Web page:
EREBUS (Erebos) The primeval god of darkness. Like the other protogenoi he was elemental, being the substance of darkness, rather than a man-shaped god. His mists encircled the underworld and filled the hollows of the earth.
Death and Destruction: 5 Evil Gods of the Underworld
- Whiro: Evil God of Māori Mythology. Rangi and Papa, 2017, via Arts Elemental. ...
- Lilith: Female Demon of Jewish Folklore. ...
- Loviatar: Finnish Goddess of Death, Pain, and Disease. ...
- Apophis: Evil God of Chaos in Ancient Egypt. ...
- Lamashtu: Worst of The Mesopotamian Evil Gods.
Thanatos, in ancient Greek religion and mythology, the personification of death. Thanatos was the son of Nyx, the goddess of night, and the brother of Hypnos, the god of sleep. He appeared to humans to carry them off to the underworld when the time allotted to them by the Fates had expired.
Hephaestus was the only ugly god among perfectly beautiful immortals. Hephaestus was born deformed and was cast out of heaven by one or both of his parents when they noticed that he was imperfect.
Hades, god of the underworld, whose domain included night and darkness. Hecate, goddess of boundaries, crossroads, witchcraft, and ghosts, who was commonly associated with the moon. Hypnos, personification of sleep, the son of Nyx and Erebus and twin brother of Thanatos.
The Dark Gods, also known as The Seven Flowers of Chaos or simply the Seven, are a collection of seven deities who serve under Father Chaos. They are said to have "formed themselves around the great Sins of the mortals". Akaan, God of Gluttony.
Sterculius is the god in question. He's Roman, not Greek. And “feces” is kind of stretching a point. He was the god, actually, of manure.
In Greek mythology, Koalemos (Ancient Greek: Κοάλεμος) was the god of stupidity, mentioned once by Aristophanes, and being found also in Parallel Lives by Plutarch. Coalemus is the Latin spelling of the name. Sometimes it is referred to as a dæmon, more of a spirit and minor deity.
Aphrodite was the most beautiful of all the Goddesses and there are many tales of how she could encourage both Gods and humans to fall in love with her.
In Greek mythology, Chronos, called Father Time, was the king of titans and the father of Zeus. Cronus was a harvest god and carried a sickle, which is a tool used in harvesting grain. The Grim Reaper carrying a scythe is derived from a combination of Chronus and Cronus.
The Shinigami King (死神大王, Shinigami Daiō), also known as the King of Death, is the ruler of all Shinigami in the Shinigami Realm. ... Many Shinigami refer to him as the "Old Man," and Death Note 13: How to Read says that he "must be very old" because of this.
KHAOS (Chaos) was the first of the primordial gods (protogenoi) to emerge at the dawn of creation. She was followed in quick succession by Gaia (Gaea, Earth), Tartaros (the Pit Below) and Eros (Procreation). Khaos was the lower atmosphere which surrounds the earth--both the invisible air and the gloom of fog and mist.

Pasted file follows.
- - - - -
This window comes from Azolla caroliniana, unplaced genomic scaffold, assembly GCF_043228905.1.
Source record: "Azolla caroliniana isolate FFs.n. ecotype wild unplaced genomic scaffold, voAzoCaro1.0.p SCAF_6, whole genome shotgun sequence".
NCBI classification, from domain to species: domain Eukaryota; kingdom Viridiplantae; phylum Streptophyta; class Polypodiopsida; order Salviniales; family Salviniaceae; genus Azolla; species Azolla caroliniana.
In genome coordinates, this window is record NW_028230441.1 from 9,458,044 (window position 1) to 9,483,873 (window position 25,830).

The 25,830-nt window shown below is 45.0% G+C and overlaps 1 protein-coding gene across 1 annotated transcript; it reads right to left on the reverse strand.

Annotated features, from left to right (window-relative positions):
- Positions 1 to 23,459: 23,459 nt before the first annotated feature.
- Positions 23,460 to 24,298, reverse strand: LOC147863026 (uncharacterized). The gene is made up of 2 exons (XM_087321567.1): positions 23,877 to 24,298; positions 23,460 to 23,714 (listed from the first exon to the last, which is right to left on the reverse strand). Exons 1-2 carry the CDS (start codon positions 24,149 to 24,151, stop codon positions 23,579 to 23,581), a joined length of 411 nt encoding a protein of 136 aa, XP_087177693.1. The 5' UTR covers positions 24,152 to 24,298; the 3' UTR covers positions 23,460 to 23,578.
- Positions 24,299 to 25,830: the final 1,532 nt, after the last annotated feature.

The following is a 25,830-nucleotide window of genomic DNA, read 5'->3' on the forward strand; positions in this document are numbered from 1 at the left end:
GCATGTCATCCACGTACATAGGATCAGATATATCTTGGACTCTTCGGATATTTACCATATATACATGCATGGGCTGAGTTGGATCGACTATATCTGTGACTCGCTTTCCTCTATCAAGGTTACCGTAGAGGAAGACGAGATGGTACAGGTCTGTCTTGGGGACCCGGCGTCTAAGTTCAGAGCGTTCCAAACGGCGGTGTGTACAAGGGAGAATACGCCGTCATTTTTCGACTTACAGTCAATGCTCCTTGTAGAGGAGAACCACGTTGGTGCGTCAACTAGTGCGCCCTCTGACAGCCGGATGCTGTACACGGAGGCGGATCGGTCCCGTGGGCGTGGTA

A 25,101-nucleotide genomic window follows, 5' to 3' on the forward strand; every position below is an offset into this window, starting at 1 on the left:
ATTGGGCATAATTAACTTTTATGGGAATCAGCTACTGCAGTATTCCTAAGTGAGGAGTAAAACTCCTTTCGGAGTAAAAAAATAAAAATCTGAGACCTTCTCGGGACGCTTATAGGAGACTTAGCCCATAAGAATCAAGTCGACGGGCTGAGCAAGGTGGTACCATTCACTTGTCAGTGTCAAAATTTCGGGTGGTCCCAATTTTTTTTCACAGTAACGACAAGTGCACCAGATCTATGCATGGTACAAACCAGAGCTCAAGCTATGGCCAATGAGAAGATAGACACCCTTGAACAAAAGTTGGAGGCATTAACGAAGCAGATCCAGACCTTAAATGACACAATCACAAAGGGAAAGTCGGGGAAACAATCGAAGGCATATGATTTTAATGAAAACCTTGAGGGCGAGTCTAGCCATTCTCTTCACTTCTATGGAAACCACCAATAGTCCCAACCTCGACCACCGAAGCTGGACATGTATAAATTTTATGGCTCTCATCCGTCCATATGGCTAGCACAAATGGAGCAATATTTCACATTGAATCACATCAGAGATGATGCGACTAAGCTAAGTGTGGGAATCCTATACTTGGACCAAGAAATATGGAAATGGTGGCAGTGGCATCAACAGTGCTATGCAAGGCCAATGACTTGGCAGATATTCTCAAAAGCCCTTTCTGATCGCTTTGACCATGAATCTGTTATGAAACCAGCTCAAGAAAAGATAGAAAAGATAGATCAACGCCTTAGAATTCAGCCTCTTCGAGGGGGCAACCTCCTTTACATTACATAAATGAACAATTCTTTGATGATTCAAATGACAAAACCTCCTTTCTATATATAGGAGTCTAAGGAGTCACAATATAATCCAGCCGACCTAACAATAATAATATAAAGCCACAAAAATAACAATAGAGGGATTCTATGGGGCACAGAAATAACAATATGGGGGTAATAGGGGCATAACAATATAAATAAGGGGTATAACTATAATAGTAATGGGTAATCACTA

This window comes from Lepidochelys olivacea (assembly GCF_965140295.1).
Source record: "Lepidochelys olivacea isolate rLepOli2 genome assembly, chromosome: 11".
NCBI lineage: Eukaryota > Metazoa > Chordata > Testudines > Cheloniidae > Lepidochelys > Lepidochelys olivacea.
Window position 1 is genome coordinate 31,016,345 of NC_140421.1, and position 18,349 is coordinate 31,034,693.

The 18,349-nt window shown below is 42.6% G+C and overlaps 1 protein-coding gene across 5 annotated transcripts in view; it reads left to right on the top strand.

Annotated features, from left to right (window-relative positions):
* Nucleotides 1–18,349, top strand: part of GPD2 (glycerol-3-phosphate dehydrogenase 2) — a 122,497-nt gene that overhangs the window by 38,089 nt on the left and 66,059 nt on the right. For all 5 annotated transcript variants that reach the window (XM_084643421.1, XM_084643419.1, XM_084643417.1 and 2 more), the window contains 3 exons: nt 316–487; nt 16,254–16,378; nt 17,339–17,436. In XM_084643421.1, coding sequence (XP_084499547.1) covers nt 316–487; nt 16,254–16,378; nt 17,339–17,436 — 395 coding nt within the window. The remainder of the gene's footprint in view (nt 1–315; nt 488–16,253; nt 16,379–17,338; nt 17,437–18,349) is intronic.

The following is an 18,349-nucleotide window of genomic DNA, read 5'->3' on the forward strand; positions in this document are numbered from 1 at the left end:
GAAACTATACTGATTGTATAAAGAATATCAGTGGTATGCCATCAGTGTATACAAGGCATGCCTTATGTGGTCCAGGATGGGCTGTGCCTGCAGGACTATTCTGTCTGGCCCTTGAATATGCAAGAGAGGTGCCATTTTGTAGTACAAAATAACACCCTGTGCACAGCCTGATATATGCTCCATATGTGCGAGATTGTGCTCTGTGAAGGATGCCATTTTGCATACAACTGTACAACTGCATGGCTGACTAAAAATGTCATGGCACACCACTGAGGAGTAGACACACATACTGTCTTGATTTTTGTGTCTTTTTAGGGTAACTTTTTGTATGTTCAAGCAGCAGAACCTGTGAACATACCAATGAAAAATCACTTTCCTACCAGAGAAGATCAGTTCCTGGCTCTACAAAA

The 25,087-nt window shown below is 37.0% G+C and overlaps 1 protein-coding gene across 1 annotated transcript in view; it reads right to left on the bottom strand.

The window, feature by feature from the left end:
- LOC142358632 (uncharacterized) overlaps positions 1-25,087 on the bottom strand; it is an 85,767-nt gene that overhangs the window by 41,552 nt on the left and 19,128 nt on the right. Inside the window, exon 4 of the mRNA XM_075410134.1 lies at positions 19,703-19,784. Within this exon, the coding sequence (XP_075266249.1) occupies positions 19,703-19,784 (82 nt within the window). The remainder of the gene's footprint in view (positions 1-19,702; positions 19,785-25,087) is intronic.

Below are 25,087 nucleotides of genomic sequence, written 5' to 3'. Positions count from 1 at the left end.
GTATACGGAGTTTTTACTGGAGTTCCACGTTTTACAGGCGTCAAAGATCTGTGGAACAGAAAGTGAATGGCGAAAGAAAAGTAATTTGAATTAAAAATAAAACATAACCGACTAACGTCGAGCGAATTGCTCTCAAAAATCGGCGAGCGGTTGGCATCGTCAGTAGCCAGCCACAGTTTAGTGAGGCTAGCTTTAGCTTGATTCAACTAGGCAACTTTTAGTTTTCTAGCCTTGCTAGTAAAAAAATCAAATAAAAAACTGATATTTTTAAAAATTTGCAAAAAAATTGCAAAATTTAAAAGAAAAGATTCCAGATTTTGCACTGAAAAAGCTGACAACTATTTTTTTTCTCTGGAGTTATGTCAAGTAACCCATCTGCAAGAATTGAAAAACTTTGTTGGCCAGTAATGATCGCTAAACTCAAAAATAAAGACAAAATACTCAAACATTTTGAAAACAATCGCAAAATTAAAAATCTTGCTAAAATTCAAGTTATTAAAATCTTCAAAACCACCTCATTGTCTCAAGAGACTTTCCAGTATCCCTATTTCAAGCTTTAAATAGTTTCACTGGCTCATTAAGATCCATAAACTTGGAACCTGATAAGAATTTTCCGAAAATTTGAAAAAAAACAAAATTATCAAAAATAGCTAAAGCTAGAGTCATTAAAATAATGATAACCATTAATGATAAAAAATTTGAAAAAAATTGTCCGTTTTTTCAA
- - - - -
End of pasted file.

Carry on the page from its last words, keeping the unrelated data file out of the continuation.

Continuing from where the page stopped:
7) Apophis- the evil god who embodied chaos
Apophis is an evil Ancient Egyptian god of darkness and is interpreted as a giant coiled serpent. He is the enemy of the light and once even sought to kill the sun god Ra to plunge the world into darkness.
In Greek mythology, Aergia (/eɪˈɜrdʒə/; Ancient Greek: Ἀεργία, 'inactivity') is the personification of sloth, idleness, indolence and laziness. She is the translation of the Latin Socordia, or Ignavia.
1. Zeus. Zeus was the god of the whole known universe that the Olympians won from the Titans.
Sterculius was the god of the privy, from stercus, excrement. It has been well observed by a French author, that the Romans, in the madness of paganism, finished by deifying the most immodest objects and the most disgusting actions.
In Greek mythology, Hyrieus (/ˈhɪriˌuːs/; Ancient Greek: Ὑριεύς) was the eponym of Hyria in Boeotia, where he dwelt and where Orion (see below) was born; some sources though place him either in Thrace or on Chios.
Crepitus is an alleged Roman god of flatulence. It is unlikely that Crepitus was ever actually worshipped. The only ancient source for the claim that such a god was ever worshipped comes from Christian satire. The name Crepitus standing alone would be an inadequate and unlikely name for such a god in Latin.
In Japanese folklore 'Kawaya-no-kami', or the toilet god, is a popular deity. Since the contents from outhouses were used as fertiliser, Kawaya-no-kami was associated with good harvests and fertility, and also invoked to protect people from falling into the toilet pit.
In Greek mythology, Oizys (/ˈoʊɪzɪs/; Ancient Greek: Ὀϊζύς, romanized: Oïzýs) is the goddess of misery, anxiety, grief, and depression. Her Roman name is Miseria, from which the English word misery is derived.
Phobos (Ancient Greek: Φόβος, pronounced [pʰóbos], Ancient Greek: "fear") is the god and personification of fear and panic in Greek mythology. Phobos was the son of Ares and Aphrodite, and the brother of Deimos. He does not have a major role in mythology outside of being his father's attendant.
Now, we do see gods crying in Greco-Roman accounts: Artemis even cries in the Iliad after a scolding from Hera (21.493-6), and Aphrodite/Venus, while she doesn't explicitly cry when stabbed by Diomedes in Iliad 5, does have eyes welling with tears when he addresses Jupiter at Aen.